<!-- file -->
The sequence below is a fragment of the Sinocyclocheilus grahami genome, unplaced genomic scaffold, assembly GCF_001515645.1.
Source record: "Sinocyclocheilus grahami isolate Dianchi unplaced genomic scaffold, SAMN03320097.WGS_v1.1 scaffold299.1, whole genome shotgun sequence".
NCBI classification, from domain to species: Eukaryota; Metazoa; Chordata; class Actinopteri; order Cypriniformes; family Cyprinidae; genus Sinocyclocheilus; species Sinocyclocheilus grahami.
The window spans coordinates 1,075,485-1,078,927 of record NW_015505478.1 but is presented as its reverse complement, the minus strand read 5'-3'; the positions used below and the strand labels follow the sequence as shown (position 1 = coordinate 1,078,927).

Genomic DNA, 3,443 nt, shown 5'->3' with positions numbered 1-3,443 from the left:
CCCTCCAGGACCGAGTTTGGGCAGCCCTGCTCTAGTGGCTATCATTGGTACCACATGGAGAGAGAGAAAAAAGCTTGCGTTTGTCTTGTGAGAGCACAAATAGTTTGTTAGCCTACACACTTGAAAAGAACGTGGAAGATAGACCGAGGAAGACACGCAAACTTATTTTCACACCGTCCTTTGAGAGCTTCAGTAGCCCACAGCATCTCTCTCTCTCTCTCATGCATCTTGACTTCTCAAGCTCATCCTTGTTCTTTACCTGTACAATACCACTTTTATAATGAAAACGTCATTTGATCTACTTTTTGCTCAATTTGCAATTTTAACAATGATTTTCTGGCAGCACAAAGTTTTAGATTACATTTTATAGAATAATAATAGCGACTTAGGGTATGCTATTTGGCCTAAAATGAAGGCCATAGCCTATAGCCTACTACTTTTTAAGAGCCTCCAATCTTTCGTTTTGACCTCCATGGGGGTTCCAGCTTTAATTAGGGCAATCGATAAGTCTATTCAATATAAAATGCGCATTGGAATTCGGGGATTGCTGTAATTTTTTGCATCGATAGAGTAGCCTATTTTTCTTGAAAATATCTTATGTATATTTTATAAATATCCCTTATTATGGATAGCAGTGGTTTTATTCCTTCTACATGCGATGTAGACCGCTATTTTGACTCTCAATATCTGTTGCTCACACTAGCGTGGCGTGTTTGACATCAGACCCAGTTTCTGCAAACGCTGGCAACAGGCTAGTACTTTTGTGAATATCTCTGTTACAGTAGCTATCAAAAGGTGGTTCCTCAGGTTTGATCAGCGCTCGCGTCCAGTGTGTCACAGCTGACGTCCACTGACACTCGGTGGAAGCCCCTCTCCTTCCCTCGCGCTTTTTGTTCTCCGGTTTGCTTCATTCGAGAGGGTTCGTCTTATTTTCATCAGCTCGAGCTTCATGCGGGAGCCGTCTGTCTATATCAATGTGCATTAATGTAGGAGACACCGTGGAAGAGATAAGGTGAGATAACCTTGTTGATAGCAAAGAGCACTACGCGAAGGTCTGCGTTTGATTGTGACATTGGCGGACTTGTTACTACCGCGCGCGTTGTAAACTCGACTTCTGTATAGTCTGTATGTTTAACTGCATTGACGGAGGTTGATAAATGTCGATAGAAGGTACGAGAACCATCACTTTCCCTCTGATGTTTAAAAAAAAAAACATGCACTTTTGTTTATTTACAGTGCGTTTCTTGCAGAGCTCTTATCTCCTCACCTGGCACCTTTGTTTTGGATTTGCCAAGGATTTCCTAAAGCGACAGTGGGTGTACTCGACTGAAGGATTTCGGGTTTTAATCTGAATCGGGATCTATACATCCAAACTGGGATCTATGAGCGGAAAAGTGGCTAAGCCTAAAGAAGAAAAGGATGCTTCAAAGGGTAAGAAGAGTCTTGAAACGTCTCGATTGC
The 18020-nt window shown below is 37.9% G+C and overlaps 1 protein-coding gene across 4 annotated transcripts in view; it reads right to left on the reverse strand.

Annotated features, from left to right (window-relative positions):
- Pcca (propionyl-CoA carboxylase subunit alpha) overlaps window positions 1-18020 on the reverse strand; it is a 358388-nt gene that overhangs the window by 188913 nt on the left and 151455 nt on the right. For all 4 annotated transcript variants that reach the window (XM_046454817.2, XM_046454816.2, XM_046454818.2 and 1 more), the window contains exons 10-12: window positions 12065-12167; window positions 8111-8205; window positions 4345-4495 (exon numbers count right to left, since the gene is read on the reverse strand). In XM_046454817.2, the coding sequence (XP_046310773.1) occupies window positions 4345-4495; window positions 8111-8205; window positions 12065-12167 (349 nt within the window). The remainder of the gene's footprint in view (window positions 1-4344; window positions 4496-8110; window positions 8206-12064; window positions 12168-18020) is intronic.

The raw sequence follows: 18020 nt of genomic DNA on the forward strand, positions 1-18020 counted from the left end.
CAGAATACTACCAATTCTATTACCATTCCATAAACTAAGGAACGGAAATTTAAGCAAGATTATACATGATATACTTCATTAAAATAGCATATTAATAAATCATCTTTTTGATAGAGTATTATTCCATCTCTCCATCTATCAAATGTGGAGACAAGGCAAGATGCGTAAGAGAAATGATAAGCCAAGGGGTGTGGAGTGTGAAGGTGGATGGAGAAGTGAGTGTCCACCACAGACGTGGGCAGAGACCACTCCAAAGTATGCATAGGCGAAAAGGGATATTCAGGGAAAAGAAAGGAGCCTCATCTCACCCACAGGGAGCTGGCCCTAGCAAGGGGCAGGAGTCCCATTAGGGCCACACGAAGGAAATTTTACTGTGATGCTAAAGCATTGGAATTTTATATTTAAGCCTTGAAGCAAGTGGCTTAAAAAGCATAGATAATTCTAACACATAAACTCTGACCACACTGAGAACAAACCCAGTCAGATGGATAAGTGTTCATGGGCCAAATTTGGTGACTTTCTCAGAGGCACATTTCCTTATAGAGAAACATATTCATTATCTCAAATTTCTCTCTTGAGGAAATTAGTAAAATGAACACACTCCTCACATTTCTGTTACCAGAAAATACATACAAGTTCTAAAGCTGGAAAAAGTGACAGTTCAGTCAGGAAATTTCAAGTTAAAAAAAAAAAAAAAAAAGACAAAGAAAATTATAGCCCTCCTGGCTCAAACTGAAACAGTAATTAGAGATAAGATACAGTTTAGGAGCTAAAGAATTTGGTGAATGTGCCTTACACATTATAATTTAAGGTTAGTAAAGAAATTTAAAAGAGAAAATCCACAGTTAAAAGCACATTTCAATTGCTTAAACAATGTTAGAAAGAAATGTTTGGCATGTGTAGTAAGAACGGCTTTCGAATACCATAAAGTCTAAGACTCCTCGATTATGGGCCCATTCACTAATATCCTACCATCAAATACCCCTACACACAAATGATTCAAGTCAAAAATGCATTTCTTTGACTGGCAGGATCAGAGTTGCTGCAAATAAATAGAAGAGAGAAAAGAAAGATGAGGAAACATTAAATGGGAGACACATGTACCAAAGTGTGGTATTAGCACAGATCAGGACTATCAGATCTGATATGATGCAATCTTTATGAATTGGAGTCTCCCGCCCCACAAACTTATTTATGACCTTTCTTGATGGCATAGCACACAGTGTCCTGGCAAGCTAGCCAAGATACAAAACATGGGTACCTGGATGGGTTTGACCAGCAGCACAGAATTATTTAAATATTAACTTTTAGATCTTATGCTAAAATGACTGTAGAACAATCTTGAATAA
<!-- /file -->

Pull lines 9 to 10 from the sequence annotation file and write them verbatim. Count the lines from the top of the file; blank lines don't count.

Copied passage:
- Pcca (propionyl-CoA carboxylase subunit alpha) overlaps window positions 1-18020 on the reverse strand; it is a 358388-nt gene that overhangs the window by 188913 nt on the left and 151455 nt on the right. For all 4 annotated transcript variants that reach the window (XM_046454817.2, XM_046454816.2, XM_046454818.2 and 1 more), the window contains exons 10-12: window positions 12065-12167; window positions 8111-8205; window positions 4345-4495 (exon numbers count right to left, since the gene is read on the reverse strand). In XM_046454817.2, the coding sequence (XP_046310773.1) occupies window positions 4345-4495; window positions 8111-8205; window positions 12065-12167 (349 nt within the window). The remainder of the gene's footprint in view (window positions 1-4344; window positions 4496-8110; window positions 8206-12064; window positions 12168-18020) is intronic.

The raw sequence follows: 18020 nt of genomic DNA on the forward strand, positions 1-18020 counted from the left end.